Mizoram sports minister Robert Romawia Royte has doled out cash incentives to the state’s living parents with the highest number of children.
Royte, who is locally known as “RRR”, on Tuesday, distributed Rs 2.5 lakh and mementoes to 17 parents, who have the highest number of children in Aizawl East-II, from where the Royte was elected in the 2018 assembly polls.
Mizoram churches and the state largest civil society organization-Young Mizo Association (YMA) have been advocating the baby boom policy.
Earlier on June 20, which coincided with Fathers’ Day, Royte had announced that he will give a cash incentive of Rs 1 lakh to living parents with the highest number of children within his constituency to encourage population growth among demographically small Mizo communities.
Royte gave away the first prize carrying a cash reward of Rs 1 lakh and citation to Ngurauvi, a widow from Tuithiang locality, who bore 15 children, including 7 sons.
Lianthangi, another widow from Chhinga Veng locality bagged the secondary prize which carried Rs 30,000 and a citation.
Lianthangi has 13 children.
Two women and a man, who have 12 children each, were awarded the third prize carrying Rs 20,000 each and citations.
Besides, 12 parents, who have eight children each, were given consolation prizes of Rs 5,000 each and citations.
Speaking to this reporter, Royte said the infertility rate and the decreasing growth rate of the Mizo population have become a serious concern.
Mizoram is far below the optimum number of people to attain development in various fields because of the gradual decline in its population, he said.
“It is unacceptable and illogical to follow a two-child norm in a state like Mizoram where the density of population is only 52 persons per square kilometre against over 600 persons in other states,” he said.
Some states like Assam and Uttar Pradesh have already announced a two-child norm policy.
Questioning about the necessity of common norm, Royte said “Why common norm in such areas with glaring differences in density of population,”
He said that Mizoram has only about 10 lakh population (as per 2011 census) with a density of 52 persons per square kilometre and it needs at least 94 plus persons per square kilometre to compete with the national average of 464 persons per square kilometre,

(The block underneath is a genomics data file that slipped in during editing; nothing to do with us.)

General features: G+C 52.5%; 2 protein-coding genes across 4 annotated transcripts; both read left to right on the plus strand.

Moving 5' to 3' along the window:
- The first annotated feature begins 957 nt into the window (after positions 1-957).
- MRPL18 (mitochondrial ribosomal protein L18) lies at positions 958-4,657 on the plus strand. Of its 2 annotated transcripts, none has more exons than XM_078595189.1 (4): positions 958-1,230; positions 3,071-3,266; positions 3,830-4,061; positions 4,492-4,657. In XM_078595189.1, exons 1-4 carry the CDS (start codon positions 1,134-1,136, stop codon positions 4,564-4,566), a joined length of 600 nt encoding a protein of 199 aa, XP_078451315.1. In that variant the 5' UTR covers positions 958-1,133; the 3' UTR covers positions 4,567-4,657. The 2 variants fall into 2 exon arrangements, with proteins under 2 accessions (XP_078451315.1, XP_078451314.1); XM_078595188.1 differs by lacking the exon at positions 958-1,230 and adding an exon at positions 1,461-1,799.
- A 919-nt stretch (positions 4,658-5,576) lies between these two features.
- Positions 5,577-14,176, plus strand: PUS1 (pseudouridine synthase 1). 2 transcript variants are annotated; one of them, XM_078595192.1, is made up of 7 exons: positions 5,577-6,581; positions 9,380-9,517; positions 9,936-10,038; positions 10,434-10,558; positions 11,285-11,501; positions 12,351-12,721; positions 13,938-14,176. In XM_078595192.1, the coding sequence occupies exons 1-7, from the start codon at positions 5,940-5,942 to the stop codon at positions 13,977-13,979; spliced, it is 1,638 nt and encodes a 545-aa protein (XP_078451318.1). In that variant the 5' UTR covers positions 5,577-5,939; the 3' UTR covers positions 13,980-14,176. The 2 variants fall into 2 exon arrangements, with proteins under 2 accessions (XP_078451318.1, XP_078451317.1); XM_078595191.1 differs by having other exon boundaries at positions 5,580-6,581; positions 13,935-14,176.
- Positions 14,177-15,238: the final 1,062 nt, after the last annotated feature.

“The minimal population figure of Mizoram suggests that uniform norm for the whole nation is detrimental to certain regions and communities,” he said.
Royte also extended support to the ongoing campaign of population growth being launched by certain church denominations and YMA in the state in order to have the optimum size of population for development.
“Let the 2- child norm be applied to states where the density of population is above the national average. The Govt of India should review its uniform 2-child norm and restrict to high population density states only,” he said.
According to the 2011 general census, Mizoram population was 10.91 lakh and the indigenous MIzos constituted about 87 per cent.
With only 52 persons per square kilometre, Mizoram has the second-lowest population density in the country next to Arunachal Pradesh, which has a population density of 17 persons per sq.km.
The national average is 382 per sq.km.
The Central Committee of YMA and churches, including the largest denomination- Presbyterian church and Baptist church of Mizoram has been preaching baby boom policy.
Some local churches in the state had also dolled out cash incentives to Mizo couples, who have more than three children, in the past.
Certain organisations like YMA and Mizo Zirlai Pawl (MZP) have alleged that the growth of population among Chakma communities in the southern part of the state is increasing at an “alarming rate”, which is solely compounded by illegal influx from Bangladesh.
They said that the high rocket Chakma population growth was not possible by normal human production.